File::Sip a perl module to read huge text files with limited memory

sip beer
When slurping makes you sick, try to sip!

Even though we live in a world where buying a server with 500 GB of RAM is possible, there can always be a situation where we don’t have enough memory available. What about log files from a web server that handle a billion of requests every day, what if you need to parse these files as efficiently as possible with a limited amount of main memory available?

When the file is small enough, or when the memory is big enough, it’s not an issue, you just bring File::Slurp::Tiny and slurp the whole file into memory, you can then access the line you like. But when one of these conditions is not satisfied, the rules of the game change: you need to be able to access any line of the file without loading the whole content into memory.

What do you do? Well, that could be an interesting job-interview question!

At work we were in a similar situation a couple of months ago and we wanted to have a way to iterate over a file without loading it up into memory, after a quick search on metacpan, we realized nothing was doing what we wanted, so as good citizens, we implemented it and now, we release it to CPAN. So, let me introduce File::Sip.

I could have entitled this blog post “When slurping makes you sick, try to sip” that’s the whole idea: instead of loading the whole content of the file into memory, File::Sip builds an index of each line’s first character, accessible with the corresponding line number. Don’t get it wrong, File::Sip is slower than File::Slurp::Tiny, because it needs an init phase to scan the whole file for building its index. But if you want to parse a 10 GB file on a system where you only have 4GB of RAM for the current process, it won’t be a problem for File::Sip: only the current line and the index are in memory, nothing more.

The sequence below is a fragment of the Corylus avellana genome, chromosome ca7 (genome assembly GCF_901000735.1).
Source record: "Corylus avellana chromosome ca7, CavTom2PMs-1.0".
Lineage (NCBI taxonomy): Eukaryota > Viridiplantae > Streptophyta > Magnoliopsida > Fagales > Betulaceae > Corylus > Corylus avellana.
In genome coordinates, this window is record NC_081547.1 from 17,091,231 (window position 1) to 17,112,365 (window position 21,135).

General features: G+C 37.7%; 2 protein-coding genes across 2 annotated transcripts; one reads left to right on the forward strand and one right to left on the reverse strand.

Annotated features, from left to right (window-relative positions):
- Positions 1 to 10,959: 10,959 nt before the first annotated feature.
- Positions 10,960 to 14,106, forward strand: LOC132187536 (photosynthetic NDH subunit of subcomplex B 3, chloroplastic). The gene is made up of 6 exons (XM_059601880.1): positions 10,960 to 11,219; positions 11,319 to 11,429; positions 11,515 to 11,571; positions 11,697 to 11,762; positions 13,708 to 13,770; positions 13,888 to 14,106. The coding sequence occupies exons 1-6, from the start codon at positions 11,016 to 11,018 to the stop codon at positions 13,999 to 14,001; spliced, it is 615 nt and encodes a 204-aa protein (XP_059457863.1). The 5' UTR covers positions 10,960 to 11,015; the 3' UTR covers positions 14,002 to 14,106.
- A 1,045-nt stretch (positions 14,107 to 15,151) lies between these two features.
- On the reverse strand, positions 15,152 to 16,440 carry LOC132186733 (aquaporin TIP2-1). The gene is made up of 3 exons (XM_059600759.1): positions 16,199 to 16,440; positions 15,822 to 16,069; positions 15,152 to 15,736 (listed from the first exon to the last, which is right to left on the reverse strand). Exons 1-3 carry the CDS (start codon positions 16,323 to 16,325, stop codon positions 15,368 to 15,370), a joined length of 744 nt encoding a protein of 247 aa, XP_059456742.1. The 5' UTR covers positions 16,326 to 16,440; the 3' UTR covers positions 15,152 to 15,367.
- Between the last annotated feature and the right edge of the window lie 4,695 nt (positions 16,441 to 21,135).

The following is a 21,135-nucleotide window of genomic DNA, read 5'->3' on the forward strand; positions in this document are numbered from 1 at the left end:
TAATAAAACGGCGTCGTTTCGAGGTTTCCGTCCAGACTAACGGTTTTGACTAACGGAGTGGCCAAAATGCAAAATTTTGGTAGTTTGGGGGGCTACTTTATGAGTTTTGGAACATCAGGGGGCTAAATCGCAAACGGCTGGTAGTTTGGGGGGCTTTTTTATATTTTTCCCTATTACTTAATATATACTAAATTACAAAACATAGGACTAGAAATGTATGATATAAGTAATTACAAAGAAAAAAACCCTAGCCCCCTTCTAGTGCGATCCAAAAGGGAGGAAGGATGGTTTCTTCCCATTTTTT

The project has been released on CPAN and is hosted, as usual, in Weborama’s GitHub repo, comments, issues, patches and forks are welcome!

6 thoughts on “File::Sip a perl module to read huge text files with limited memory

  1. Nice idea, another module used to read a part of a file in the memory is Tie::File, it would be interesting to compare these 2 modules.

    mestia

  2. What’s the benefit of File::Sip over regular use of the diamond operator, particularly if you just want to iterate over it line by line? Ie

    open($fh, ‘<', '02packages.details.txt');
    while (my $line = ) {

    }

    Using File::Sip is significantly slower, and doesn’t appear to use less memory than the above. Or am I missing something (entirely likely :-)

    Neil Bowers

  3. @Neil: the advantage over the diamond operator is that you can access directly the line of the file you want, without parsing them all everytime. If you need to access multiple times, in random order, many lines of a zillions-lines file, then I can assure you this approach is better than while (< $fh>) { }

    File::Sip is slower if you access the lines only once (because it needs one complete run to build its index), but if you need to access many lines of the file, many times, at specific points, then, iterating over the file handle over and over to get where you want will be slower.

    sukria

  4. @sukria: ah, right. So I was missing something :-) Thanks.

    Neil Bowers

  5. At first I was wondering why you were remembering the first character of each line, that seemed like a really narrow usecase (“Give me the first character of line 238189”?!) – then I realized that I misunderstood what “builds an index of each line’s first character, accessible with the corresponding line number” meant; you index the position of the first character of each line, of course, so it is easy to jump to an arbitrary line.

    Chalk that one up to me not being a native English speaker/reader.

    I am wondering if there would be any benefit in building up the index lazily, so if it turns out you only need to jump around in the first couple of terabytes of a hundred terabyte file, you save reading the rest.

    Probably also a narrow usecase, though :-)

    Adam

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